3. By: Vasily Astrov (The Vienna Institute for International Economic Studies, wiiw); Alexandra Bykova (The Vienna Institute for International Economic Studies, wiiw); Rumen Dobrinsky (The Vienna Institute for International Economic Studies, wiiw); Selena Duraković (The Vienna Institute for International Economic Studies, wiiw); Meryem Gökten (The Vienna Institute for International Economic Studies, wiiw); Richard Grieveson (The Vienna Institute for International Economic Studies, wiiw); Doris Hanzl-Weiss (The Vienna Institute for International Economic Studies, wiiw); Gabor Hunya (The Vienna Institute for International Economic Studies, wiiw); Branimir Jovanović (The Vienna Institute for International Economic Studies, wiiw); Niko Korpar (The Vienna Institute for International Economic Studies, wiiw); Sebastian Leitner (The Vienna Institute for International Economic Studies, wiiw); Ravik Mima; Beate Muck (The Vienna Institute for International Economic Studies, wiiw); Olga Pindyuk (The Vienna Institute for International Economic Studies, wiiw); Sandor Richter (The Vienna Institute for International Economic Studies, wiiw); Bernd Christoph Ströhm; Maryna Tverdostup (The Vienna Institute for International Economic Studies, wiiw); Nina Vujanović (The Vienna Institute for International Economic Studies, wiiw); Zuzana Zavarská (The Vienna Institute for International Economic Studies, wiiw); Adam Żurawski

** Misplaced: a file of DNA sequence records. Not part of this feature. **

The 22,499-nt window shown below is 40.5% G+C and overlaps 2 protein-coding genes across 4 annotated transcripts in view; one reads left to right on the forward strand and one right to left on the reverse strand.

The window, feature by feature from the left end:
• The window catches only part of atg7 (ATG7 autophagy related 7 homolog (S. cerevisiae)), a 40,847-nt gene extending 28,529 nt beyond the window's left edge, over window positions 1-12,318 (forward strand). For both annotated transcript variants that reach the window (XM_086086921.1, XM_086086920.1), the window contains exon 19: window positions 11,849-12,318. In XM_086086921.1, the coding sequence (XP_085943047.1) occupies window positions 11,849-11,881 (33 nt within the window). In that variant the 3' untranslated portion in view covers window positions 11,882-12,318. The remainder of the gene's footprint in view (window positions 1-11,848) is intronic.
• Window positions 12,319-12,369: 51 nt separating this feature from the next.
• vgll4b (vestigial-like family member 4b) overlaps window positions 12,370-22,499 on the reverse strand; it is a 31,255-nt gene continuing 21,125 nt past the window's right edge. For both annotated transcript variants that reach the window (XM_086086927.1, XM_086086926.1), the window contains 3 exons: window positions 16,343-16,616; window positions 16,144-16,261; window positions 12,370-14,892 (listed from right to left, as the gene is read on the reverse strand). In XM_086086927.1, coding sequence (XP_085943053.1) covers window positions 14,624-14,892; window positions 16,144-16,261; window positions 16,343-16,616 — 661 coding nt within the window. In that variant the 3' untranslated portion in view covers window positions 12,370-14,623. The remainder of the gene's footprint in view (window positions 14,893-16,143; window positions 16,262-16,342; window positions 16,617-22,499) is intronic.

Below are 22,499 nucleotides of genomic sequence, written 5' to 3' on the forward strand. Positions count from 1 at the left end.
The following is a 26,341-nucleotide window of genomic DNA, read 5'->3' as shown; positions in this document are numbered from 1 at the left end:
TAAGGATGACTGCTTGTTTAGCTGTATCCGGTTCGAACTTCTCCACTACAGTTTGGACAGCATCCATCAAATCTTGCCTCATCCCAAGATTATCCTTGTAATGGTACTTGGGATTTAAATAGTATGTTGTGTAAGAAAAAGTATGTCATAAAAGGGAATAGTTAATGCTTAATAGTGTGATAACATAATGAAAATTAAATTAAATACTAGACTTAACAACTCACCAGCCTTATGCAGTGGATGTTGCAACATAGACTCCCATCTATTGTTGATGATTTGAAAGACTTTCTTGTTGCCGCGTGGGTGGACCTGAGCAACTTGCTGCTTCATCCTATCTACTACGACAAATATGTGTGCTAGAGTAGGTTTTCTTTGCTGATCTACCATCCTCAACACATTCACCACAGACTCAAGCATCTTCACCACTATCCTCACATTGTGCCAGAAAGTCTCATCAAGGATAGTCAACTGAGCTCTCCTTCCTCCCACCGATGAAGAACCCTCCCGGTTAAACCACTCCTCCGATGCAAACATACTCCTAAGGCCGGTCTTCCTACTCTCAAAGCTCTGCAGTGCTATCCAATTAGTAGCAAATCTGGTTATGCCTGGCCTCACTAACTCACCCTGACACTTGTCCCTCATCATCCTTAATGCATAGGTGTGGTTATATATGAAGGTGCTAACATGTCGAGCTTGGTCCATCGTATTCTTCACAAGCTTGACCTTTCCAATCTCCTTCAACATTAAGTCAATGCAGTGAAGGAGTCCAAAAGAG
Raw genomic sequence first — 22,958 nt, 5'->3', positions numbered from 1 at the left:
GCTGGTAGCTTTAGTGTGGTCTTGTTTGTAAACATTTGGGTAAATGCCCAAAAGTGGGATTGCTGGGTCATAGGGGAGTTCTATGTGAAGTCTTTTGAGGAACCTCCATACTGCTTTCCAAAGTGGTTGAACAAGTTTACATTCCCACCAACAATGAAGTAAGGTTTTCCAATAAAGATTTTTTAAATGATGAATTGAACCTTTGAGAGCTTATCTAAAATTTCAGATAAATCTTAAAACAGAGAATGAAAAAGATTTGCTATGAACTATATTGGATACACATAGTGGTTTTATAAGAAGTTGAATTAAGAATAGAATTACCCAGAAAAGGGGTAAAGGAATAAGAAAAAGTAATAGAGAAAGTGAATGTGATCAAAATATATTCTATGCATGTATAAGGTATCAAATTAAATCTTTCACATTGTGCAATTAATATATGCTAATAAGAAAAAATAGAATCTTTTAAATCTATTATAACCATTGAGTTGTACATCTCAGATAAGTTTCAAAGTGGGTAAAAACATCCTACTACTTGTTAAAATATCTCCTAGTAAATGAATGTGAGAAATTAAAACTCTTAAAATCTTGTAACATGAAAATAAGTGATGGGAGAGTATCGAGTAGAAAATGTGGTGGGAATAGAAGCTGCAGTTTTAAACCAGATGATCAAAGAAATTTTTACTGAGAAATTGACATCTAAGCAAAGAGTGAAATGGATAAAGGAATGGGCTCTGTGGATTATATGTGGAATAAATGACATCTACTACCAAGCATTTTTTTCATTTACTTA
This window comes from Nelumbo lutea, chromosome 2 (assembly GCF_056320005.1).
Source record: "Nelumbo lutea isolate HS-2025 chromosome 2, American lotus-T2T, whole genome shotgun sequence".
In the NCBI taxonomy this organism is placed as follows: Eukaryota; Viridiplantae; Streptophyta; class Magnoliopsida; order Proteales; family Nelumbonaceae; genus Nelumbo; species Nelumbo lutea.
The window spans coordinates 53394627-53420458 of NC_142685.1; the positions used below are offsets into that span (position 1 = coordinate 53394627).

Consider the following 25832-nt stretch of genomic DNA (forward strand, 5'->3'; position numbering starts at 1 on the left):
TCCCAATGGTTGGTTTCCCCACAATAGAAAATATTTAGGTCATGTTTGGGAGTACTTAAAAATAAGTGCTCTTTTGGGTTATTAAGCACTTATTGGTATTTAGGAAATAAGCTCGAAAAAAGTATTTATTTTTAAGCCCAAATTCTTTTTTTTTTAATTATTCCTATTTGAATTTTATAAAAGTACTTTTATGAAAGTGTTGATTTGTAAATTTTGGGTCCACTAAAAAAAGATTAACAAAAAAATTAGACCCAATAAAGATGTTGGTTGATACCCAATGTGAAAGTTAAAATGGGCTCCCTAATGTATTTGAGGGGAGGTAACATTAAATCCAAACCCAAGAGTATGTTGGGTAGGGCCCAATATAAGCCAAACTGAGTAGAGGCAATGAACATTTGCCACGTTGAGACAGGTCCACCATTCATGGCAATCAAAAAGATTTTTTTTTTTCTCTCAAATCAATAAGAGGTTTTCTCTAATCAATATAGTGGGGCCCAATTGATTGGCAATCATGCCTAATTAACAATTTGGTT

Abstract: Although economic activity has weakened considerably compared to last year, most of the economies of CESEE seem to have largely digested the economic shock caused by the Russian invasion of Ukraine and its fallout. All CESEE economies except Hungary and Russia will post positive full-year growth in 2023. From 2024 the recovery should continue to strengthen across the region, although monetary tightening and the uncertain duration and outcome of the war are downside risks to the outlook.
    Keywords: CESEE, Central and Eastern Europe, economic forecast, Western Balkans, Visegrad group, CIS, Ukraine, Russia, Turkey, euro area, EU, convergence, Russia-Ukraine war, Russia sanctions, commodity prices, inflation, energy crisis, gas, coal, renewable energy, electricity, monetary policy, fiscal policy, EU funds, purchasing power, remittances, external debt, interest rates, banking sector, financial liabilities, credit, impact on Austria, macroeconomic forecasting
    JEL: E20 E21 E22 E24 E31 E44 E5 E62 F21 F24 F30 F50 F51 H56 H60 J30 O47 O52 O57 P24 P27 P33 P52 Q40 R30
    Date: 2023–04